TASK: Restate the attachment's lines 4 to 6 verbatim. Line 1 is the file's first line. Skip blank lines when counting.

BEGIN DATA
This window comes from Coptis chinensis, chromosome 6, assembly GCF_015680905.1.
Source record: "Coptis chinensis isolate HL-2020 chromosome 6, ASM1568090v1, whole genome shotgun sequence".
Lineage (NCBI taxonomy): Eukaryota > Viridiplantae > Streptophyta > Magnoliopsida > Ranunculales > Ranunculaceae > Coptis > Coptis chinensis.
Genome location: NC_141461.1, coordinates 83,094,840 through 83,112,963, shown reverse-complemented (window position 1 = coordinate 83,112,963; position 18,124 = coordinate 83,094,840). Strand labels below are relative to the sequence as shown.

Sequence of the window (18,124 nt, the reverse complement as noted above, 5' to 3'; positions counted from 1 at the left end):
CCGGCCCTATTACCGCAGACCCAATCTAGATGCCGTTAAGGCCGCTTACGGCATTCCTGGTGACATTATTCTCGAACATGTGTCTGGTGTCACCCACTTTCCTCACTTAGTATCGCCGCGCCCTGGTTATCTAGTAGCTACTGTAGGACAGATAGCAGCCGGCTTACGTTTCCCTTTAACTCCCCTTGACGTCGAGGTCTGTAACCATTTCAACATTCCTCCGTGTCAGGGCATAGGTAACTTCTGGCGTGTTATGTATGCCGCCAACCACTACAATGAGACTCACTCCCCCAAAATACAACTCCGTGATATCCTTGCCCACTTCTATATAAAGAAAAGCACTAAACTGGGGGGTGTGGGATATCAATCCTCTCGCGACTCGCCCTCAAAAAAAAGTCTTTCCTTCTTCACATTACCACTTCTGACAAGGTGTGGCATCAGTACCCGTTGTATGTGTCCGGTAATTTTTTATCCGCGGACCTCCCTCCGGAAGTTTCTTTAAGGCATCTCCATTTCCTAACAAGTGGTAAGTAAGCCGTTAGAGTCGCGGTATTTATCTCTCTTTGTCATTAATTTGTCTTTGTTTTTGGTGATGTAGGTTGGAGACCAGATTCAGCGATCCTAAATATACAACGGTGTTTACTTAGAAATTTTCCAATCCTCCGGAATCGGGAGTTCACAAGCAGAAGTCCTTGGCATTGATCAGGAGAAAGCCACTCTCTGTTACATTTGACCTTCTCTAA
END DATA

Genome location: NC_141461.1, coordinates 83,094,840 through 83,112,963, shown reverse-complemented (window position 1 = coordinate 83,112,963; position 18,124 = coordinate 83,094,840). Strand labels below are relative to the sequence as shown.

Sequence of the window (18,124 nt, the reverse complement as noted above, 5' to 3'; positions counted from 1 at the left end):
CCGGCCCTATTACCGCAGACCCAATCTAGATGCCGTTAAGGCCGCTTACGGCATTCCTGGTGACATTATTCTCGAACATGTGTCTGGTGTCACCCACTTTCCTCACTTAGTATCGCCGCGCCCTGGTTATCTAGTAGCTACTGTAGGACAGATAGCAGCCGGCTTACGTTTCCCTTTAACTCCCCTTGACGTCGAGGTCTGTAACCATTTCAACATTCCTCCGTGTCAGGGCATAGGTAACTTCTGGCGTGTTATGTATGCCGCCAACCACTACAATGAGACTCACTCCCCCAAAATACAACTCCGTGATATCCTTGCCCACTTCTATATAAAGAAAAGCACTAAACTGGGGGGTGTGGGATATCAATCCTCTCGCGACTCGCCCTCAAAAAAAAGTCTTTCCTTCTTCACATTACCACTTCTGACAAGGTGTGGCATCAGTACCCGTTGTATGTGTCCGGTAATTTTTTATCCGCGGACCTCCCTCCGGAAGTTTCTTTAAGGCATCTCCATTTCCTAACAAGTGGTAAGTAAGCCGTTAGAGTCGCGGTATTTATCTCTCTTTGTCATTAATTTGTCTTTGTTTTTGGTGATGTAGGTTGGAGACCAGATTCAGCGATCCTAAATATACAACGGTGTTTACTTAGAAATTTTCCAATCCTCCGGAATCGGGAGTTCACAAGCAGAAGTCCTTGGCATTGATCAGGAGAAAGCCACTCTCTGTTACATTTGACCTTCTCTAA